Over the weekend, Filip Struhárik, a journalist at the Slovak news publisher Denník N, revealed that Facebook is experimenting with a new format and product that’s not yet visible to a wider international audience. The new design segments Facebook’s main interface and primary tool of information conveyance — the infamous, algorithmically sorted News Feed you see when you log in to the site — into two different feeds. The News Feed, under this experiment, consists solely of posts from your Facebook friends. Alongside it, Facebook is testing a new feed it calls Explore.
The primary purpose of Explore — which, to be clear, is not yet a widely promoted Facebook product, just a test the company is undertaking — is in the name: It shows popular posts that the system thinks you might like, from pages and publishers that you don’t follow directly. It widens your view of the entire network just a little bit. But there’s a catch, as Struhárik pointed out:
In Slovakia, Sri Lanka, Serbia, Bolivia, Guatemala and Cambodia it works differently: all posts by pages are moved from newsfeed to Explore Feed. In main newsfeed are now just friend and sponsored posts.
Yes, you log into Facebook and you can see only posts from your friends and ads. You have to click on Explore Feed to see posts from pages you follow.
If you’re a publisher who’s built up a large audience based on your Facebook page, this means trouble — you’re no longer assured a place in the main News Feed, which is by far the social network’s most prominent real estate. According to Struhárik, several metrics used to measure a page’s effectiveness have fallen by substantial margins. The “[s]ixty biggest Slovak media pages have 4 times fewer interactions (likes, comments, shares) since the test.” Reach across several pages also dropped by two-thirds.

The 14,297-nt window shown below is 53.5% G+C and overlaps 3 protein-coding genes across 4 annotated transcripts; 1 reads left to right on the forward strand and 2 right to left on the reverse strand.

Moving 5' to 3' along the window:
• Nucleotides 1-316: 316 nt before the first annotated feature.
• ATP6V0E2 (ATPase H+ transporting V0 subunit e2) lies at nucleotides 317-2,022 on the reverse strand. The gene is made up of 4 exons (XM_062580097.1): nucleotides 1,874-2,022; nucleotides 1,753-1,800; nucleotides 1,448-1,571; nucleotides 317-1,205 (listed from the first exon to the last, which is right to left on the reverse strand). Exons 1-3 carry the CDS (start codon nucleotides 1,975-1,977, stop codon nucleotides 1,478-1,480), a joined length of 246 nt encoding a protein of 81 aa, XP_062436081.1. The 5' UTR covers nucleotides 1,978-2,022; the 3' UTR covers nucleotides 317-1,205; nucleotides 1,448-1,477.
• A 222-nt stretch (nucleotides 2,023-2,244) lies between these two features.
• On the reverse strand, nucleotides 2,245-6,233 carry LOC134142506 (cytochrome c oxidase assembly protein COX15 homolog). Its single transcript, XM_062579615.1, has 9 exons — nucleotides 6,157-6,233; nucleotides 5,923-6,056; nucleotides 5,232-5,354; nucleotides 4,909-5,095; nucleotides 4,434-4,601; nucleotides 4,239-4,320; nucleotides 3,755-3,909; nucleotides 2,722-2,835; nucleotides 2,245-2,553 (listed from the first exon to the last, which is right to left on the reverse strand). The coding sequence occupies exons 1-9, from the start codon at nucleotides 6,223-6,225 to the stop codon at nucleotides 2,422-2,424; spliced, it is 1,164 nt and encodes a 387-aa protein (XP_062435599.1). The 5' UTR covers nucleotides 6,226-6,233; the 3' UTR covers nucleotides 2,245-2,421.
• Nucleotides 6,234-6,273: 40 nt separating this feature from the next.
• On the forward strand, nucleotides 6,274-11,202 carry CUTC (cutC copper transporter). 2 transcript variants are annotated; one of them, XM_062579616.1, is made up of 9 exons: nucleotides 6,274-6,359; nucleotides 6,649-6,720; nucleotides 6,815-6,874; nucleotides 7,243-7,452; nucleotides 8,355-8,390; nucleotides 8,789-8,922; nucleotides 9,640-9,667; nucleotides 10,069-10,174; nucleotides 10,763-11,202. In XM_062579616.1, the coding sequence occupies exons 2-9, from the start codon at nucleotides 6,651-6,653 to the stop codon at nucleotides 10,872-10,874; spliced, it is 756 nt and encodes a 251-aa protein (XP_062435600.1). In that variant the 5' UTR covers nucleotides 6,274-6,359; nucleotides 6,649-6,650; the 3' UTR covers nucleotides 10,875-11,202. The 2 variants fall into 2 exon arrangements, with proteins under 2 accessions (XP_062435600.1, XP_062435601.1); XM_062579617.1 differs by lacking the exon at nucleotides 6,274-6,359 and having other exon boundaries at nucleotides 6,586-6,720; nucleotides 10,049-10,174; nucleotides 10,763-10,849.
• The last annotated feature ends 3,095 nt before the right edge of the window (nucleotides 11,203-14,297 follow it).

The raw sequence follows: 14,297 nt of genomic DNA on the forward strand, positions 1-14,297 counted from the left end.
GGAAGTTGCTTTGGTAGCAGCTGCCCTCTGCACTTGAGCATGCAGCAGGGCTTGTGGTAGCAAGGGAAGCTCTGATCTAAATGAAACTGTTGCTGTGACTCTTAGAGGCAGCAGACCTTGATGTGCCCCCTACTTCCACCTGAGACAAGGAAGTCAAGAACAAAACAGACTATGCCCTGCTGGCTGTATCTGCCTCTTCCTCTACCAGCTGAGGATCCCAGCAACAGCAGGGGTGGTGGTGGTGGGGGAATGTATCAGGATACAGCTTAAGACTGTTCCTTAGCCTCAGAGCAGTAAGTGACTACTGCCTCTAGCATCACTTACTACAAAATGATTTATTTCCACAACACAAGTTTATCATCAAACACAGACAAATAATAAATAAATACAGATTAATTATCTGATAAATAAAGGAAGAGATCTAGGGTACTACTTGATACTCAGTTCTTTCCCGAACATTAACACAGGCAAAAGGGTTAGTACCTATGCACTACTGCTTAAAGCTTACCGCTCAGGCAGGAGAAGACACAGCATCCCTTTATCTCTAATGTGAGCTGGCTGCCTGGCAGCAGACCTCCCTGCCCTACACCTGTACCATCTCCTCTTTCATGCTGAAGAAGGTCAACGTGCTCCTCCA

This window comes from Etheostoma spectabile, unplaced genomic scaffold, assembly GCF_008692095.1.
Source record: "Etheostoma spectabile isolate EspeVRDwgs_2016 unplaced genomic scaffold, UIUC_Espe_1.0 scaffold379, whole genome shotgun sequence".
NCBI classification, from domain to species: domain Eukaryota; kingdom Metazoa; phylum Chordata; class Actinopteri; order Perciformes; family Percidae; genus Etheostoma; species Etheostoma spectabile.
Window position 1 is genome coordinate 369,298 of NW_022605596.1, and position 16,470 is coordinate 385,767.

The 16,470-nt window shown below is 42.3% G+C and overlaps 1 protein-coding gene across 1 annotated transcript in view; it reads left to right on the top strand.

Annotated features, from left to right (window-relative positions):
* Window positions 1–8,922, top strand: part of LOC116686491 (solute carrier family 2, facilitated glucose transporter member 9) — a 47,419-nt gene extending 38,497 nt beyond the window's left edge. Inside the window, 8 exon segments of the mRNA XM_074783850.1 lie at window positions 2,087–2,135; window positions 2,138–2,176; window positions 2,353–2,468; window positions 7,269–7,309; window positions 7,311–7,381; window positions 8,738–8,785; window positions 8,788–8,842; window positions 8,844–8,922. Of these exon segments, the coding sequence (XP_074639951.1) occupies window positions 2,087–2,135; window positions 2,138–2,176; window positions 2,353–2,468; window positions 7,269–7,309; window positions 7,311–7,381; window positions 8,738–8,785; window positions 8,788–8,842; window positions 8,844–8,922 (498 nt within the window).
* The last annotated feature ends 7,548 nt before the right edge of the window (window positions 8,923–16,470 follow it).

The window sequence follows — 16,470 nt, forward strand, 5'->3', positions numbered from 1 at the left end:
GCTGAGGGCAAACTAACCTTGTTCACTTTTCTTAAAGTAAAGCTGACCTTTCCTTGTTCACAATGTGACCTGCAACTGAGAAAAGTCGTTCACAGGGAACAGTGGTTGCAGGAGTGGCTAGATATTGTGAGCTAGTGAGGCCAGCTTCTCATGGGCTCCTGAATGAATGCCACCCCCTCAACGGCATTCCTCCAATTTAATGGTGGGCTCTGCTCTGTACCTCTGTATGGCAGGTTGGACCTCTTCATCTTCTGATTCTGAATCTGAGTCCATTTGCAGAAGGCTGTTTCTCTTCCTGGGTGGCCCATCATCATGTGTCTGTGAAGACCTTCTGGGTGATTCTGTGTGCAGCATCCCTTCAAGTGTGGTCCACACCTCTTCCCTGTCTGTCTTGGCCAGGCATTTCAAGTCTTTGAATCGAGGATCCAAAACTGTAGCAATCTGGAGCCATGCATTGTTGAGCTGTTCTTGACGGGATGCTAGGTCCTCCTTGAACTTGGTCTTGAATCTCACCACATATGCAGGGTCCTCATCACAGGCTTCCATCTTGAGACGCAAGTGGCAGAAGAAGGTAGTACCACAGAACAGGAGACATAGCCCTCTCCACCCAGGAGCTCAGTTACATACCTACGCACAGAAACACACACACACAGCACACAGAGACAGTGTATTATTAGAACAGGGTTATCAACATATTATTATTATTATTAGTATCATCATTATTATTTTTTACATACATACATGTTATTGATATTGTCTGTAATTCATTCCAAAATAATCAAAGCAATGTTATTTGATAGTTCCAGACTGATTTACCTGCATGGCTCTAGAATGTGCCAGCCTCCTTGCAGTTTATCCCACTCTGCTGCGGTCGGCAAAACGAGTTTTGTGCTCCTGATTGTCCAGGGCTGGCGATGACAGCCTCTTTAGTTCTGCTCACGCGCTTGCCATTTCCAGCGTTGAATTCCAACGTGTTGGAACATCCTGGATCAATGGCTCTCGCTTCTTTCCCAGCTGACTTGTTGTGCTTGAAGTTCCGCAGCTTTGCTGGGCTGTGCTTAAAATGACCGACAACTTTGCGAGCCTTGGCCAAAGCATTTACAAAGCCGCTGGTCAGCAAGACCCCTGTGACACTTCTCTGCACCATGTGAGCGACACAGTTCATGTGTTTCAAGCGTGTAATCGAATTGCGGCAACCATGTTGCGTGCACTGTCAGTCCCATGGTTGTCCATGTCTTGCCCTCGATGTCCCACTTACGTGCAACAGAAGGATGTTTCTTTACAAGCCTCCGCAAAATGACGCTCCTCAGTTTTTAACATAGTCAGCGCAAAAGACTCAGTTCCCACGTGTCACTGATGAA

Of course, there is a way to get your page’s posts back into the News Feed: Pay to make them “sponsored” posts — in other words, ads.
Addressing Struhárik’s blog post indirectly, News Feed chief Adam Mosseri wrote, “People tell us they want an easier way to see posts from friends and family … The goal of this test is to understand if people prefer to have separate places for personal and public content.”
The test has sent publishers into a frenzy, for good reason: For most digital outlets, traffic from Facebook represents anywhere from a quarter to a half of their total. A major drop in interactions and reach would have wide-ranging consequences for an industry that already operates on very thin margins.
But it also reveals the existential crisis at the heart of Facebook itself. The first big problem that Facebook is trying to solve is the reality that eager businesses and brands — including everything from the terrified publishers to clothing retailers to fast-casual restaurants to politicians — have made the News Feed an often-awful place to visit. If you want to visit Facebook to keep up with the people you know, it’s easy to get discouraged by a bevy of posts from the airlines and shoe stores you might have errantly “liked.” While those pages can foment engagement in the short term very well — it’s literally their job — in aggregate, it makes Facebook a much-less pleasant site.